As one review of Last of the Annamese wisely notes, the novel, set during the fall of Saigon which I survived, is fiction in name only. Today I want to simply quote without comment from the novel—in support of that review’s assertion but mainly to tell what happened:

The Embassy, always marked by the lilt of southern hospitality, developed an uneasy edge. Ike’s men [Marine guards] felt the change. The boyish horse-play faded. The snuffs kept their weapons cleaned and oiled, never more than an arm’s reach away. They asked Ike what was happening. He shrugged. The Ambassador, a gentleman under all circumstances, continued to preside with grace and good breeding.

In dinner table talk, Sparky and Chuck reported daily disasters. On Saturday, the Saigon police apparently panicked and shot to death a French journalist. Sunday night, shaken, Chuck said that President Thieu had ordered the evacuation of the highlands. The North Vietnamese had blocked National Route 19, the direct road to the coast, so more than twenty infantry battalions and ranger groups, three arty battalions, a tank battalion, an engineer group, and a support group had all started down Interprovincial Route 7B, not much more than a trail. It was overgrown with brush, and its fords and bridges were impassable. By Monday night, panicking civilians, a hundred thousand of them, swamped Route 7B, bogging down the troops, while the North Vietnamese attacked from all sides. Already people were calling it “the trail of blood and tears.” Meanwhile, cities were falling in the northern provinces, south of the DMZ, and the royal city of Huế was under siege. Its citadel had been struck by artillery.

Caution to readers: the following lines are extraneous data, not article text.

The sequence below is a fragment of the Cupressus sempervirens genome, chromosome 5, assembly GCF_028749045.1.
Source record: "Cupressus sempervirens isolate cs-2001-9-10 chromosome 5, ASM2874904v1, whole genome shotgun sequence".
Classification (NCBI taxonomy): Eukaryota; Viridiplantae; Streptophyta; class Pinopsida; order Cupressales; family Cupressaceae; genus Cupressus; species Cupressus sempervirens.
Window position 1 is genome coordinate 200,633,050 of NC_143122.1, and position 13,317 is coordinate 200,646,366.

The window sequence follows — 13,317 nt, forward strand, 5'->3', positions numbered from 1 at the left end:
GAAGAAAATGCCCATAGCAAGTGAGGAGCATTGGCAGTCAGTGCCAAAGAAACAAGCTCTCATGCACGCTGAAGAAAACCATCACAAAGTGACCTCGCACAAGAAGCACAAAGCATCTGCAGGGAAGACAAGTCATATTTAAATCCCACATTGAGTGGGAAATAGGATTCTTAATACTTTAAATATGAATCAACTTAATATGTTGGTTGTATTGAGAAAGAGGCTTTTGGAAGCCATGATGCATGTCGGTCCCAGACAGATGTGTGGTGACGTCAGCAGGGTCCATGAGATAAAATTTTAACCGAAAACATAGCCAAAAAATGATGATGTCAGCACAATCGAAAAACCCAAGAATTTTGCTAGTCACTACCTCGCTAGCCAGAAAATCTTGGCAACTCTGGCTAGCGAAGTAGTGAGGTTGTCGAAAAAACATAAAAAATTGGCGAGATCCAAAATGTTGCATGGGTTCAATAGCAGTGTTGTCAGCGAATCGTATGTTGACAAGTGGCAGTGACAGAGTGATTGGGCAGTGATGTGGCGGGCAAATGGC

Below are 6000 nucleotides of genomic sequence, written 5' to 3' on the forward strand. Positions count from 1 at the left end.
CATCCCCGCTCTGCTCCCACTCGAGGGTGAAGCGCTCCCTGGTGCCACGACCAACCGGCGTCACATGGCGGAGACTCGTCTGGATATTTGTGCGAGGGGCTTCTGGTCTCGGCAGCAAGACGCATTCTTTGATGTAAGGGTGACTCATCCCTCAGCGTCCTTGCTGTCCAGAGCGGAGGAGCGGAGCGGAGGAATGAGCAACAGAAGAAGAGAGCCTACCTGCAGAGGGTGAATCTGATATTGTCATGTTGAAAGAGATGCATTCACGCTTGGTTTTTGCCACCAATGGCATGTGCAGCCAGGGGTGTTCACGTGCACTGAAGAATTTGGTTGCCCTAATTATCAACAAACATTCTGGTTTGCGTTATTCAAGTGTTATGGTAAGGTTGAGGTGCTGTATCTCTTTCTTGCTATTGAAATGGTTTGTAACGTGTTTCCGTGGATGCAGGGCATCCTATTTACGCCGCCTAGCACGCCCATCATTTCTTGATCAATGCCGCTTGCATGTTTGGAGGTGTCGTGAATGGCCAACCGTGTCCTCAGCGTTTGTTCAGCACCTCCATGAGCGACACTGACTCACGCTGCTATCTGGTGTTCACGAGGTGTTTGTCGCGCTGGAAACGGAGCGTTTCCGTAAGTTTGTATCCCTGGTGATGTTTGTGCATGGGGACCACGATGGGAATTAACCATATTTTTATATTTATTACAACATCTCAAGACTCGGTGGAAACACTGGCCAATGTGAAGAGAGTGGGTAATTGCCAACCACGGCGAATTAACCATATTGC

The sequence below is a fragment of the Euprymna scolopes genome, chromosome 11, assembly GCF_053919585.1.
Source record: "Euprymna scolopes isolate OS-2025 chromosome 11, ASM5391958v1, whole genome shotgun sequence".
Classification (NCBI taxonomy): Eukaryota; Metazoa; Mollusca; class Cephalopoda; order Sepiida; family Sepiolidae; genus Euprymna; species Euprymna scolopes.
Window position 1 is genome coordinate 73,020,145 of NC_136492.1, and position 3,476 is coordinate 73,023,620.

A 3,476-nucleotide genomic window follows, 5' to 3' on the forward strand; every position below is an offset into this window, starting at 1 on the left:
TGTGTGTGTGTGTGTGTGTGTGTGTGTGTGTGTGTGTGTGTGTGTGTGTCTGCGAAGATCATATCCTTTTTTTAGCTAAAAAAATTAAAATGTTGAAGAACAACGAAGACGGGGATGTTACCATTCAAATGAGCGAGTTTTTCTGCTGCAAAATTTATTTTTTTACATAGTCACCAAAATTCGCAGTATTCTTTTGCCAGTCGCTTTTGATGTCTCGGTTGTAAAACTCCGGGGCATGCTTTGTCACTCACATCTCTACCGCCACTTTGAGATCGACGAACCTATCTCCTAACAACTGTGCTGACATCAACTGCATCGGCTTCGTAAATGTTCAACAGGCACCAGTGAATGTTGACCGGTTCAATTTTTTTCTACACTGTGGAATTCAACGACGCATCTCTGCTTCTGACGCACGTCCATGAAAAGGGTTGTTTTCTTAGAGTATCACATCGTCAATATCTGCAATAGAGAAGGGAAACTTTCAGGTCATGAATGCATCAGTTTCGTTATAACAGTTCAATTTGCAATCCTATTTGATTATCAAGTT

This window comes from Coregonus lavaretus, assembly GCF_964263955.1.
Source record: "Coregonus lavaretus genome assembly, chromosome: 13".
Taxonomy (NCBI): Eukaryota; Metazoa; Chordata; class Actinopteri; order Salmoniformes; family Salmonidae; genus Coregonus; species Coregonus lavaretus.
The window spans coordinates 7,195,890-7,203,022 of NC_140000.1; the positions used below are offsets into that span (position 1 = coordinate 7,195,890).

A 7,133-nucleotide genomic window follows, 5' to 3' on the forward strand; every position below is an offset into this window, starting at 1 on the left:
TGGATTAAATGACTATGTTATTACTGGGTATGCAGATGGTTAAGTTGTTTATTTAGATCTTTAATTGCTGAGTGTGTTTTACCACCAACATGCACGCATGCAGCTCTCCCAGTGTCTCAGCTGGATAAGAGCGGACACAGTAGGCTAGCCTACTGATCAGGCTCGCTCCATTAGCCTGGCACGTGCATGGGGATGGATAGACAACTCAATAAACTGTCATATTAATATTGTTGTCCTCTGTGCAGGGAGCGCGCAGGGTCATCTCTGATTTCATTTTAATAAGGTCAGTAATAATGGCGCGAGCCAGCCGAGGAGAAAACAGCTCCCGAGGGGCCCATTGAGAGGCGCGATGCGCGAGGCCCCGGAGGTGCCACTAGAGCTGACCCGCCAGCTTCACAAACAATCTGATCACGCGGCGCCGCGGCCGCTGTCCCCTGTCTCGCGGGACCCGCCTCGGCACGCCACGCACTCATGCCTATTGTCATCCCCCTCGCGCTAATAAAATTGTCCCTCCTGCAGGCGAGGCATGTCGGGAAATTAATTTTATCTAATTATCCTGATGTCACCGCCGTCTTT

Molly showed up at the villa the following Saturday night with a suitcase. “It’s my getaway bag,” she told Ike, “in case I’m here when the end comes. Got another bag at the dispensary and one at the apartment.” In her other hand she carried a clothes hanger with a full-length purple dress. “That’s the color of the priest’s vestments during Lent. Tomorrow’s Palm Sunday, and I want to fit in, you know, look properly dismal.”


Hồ Chí Minh’s Appeals to the U.S.

I’ve mentioned in passing earlier in this blog Hồ Chí Minh’s approaches to the U.S. at the end of World War II. He appealed to the U.S. repeatedly to assist Vietnam in its quest for independence and freedom from French colonialism.

In 1945, Hồ sent two letters to President Truman, five letters to the U.S. Secretary of State, James Byrnes, and one telegram to Byrnes. The next year he dispatched two more letters and a telegram to Truman.

As far as I can determine, Hồ never received a reply.

Hồ at that point was more nationalist than communist. His driving ambition was independence for Vietnam. When the U.S. failed to respond, he turned to China and the USSR. Both nations provided him assistance and support—material, financial, and political—and Hồ and his Việt Minh* movement became decidedly communist.

Hồ’s outreach to the U.S. made good sense. We had historically opposed colonialism and supported independence for all nations of the world, as befitted us given our own history. Hồ expected that we would no more support French occupation of Vietnam than we did German occupation of France. Nevertheless, we sided with the French. And by 1964, when we introduced troops into Vietnam, we had become vehemently anti-communist and supported the non-communist government of South Vietnam against the communist government of the North under Hồ.

How different history would have been had we responded favorably to Hồ’s pleas in the mid-1940s.


* Việt Minh is shorthand for Việt Nam Độc Lập Đồng Minh Hội, the Alliance for the Independence of Vietnam, a national coalition of various political parties throughout Vietnam.

Do All Memories Have to Hurt?

The title of this blog post is taken from Last of the Annamese. It’s the question the protagonist, Chuck Griffin, asks himself as Saigon falls. It’s my question, too.

As readers of my blog know, I escaped under fire as Saigon fell. Then and earlier in my thirteen-year odyssey to, from, and through Vietnam, I witnessed and participated in events so grisly that my psyche suffered permanent damaged. These days we call that wound Post-Traumatic Stress Injury. I’m not alone. The majority of men in combat in Vietnam shows signs of the disease. The number of suicides among Vietnam vets exceeds the number killed in combat.